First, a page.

Tracey Woodford murder trial: Severed head hidden in drain
An ex-butcher carried the severed head of a woman he had killed through Pontypridd and hid it in an underground chamber, a murder trial has heard.
The discovery was made after the dismembered remains of Tracey Woodford, 47, were found at a flat in the Rhondda Cynon Taff town in April.
Prosecutors said the killing was motivated by a "perverted sexual desire".
Christopher May, 50, denies murder at Cardiff Crown Court.
A police officer told a jury on Wednesday that he "could not believe" his eyes after discovering the remains of Ms Woodford in Mr May's bathroom.
Sgt Stuart Williams said: "I was very shocked.
"I did not believe what I saw. I described it as if someone had cut up a mannequin and placed them in the shower tray."
Fellow officer, PC Craig Gardiner, broke down while giving evidence about the moment a shower curtain was pulled back to reveal the crime scene.
"I thought my eyes were deceiving me and I was watching some sort of horror movie," he said in a written statement.
An expert said the way the body had been dismembered showed whoever had done it had some "skill and knowledge".
Prosecutor Roger Thomas QC said: "It seems that his expertise in butcher shops has been put to use on a human body."
The grim discoveries were made after Ms Woodford had been missing for three days.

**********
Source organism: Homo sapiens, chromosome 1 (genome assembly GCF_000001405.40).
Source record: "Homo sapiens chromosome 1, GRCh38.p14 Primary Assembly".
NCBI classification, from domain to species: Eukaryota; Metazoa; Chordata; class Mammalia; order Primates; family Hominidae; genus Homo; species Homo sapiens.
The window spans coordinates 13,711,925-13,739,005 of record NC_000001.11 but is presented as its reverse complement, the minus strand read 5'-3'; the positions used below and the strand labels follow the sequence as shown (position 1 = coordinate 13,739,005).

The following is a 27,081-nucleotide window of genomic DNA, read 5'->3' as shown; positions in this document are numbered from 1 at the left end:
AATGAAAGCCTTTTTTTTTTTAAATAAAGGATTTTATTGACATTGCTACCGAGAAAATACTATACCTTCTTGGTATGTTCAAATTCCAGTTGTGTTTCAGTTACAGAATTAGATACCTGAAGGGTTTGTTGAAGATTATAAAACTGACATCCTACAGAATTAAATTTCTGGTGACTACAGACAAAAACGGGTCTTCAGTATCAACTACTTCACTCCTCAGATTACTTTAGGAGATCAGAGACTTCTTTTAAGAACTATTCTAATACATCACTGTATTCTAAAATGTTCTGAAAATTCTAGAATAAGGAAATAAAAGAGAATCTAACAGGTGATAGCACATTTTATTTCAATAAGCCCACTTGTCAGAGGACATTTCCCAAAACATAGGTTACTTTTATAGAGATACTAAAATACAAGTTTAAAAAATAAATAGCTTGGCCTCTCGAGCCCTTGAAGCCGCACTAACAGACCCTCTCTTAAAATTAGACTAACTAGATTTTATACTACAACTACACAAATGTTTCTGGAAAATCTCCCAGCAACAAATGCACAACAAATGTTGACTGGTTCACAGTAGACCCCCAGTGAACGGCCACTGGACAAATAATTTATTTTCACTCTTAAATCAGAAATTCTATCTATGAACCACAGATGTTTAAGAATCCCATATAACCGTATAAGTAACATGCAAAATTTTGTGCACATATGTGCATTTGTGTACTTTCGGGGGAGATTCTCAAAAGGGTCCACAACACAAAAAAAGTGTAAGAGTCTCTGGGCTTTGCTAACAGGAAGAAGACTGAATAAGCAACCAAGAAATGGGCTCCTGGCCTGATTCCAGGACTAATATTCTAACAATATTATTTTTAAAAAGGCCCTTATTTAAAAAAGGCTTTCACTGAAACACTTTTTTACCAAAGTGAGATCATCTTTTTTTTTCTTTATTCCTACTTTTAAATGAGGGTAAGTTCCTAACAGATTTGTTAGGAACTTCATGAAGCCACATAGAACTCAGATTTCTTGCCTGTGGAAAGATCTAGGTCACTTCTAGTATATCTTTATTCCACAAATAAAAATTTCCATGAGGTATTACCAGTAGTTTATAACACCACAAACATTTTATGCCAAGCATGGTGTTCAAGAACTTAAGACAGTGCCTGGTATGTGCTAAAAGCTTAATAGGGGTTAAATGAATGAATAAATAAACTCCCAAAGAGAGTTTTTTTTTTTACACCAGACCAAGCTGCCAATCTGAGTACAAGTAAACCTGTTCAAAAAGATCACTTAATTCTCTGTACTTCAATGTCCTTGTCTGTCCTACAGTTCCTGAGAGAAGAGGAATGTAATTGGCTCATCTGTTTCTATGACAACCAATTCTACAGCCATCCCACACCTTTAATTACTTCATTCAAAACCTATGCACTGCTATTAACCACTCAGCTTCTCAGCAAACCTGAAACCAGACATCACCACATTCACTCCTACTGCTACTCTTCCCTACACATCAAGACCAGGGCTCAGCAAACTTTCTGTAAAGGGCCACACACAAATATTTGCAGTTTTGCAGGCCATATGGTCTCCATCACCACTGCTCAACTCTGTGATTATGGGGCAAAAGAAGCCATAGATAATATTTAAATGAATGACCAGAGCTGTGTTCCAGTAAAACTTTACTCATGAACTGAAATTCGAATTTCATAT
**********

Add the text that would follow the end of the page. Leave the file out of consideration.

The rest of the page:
She was last seen leaving the Skinny Dog pub in the town with Mr May, heading in the general direction of his home in the Graig area of the town on 21 April.
The accused later told police he had hidden some of her remains in a storm drain, where her head was found on 25 April.
"One has to consider what this involved," Mr Thomas told the jury.
"The defendant carrying a body part and the head from his flat, across part of Pontypridd, entering a dark tunnel and walking into it for 138m (453ft).
"You may want to ask: What was going on in this man's mind?"
The prosecution said the accused claimed he had consensual sex with Ms Woodford, but a row erupted when he found her going through his wallet.
He has insisted the killing was self-defence and he lost control during the row.
As he sobered up he was "physically sick" several times, and "everything felt unreal" as he transferred body parts from his flat over the following days, said the prosecutor.
"We submit this was a deliberate murder, inflamed by sexual passion, and it was a deliberate and callous act thereafter to dismember her, conceal her and dispose of her and that, ultimately, you are presented with a worked-out defence," added Mr Thomas.
The trial is continuing.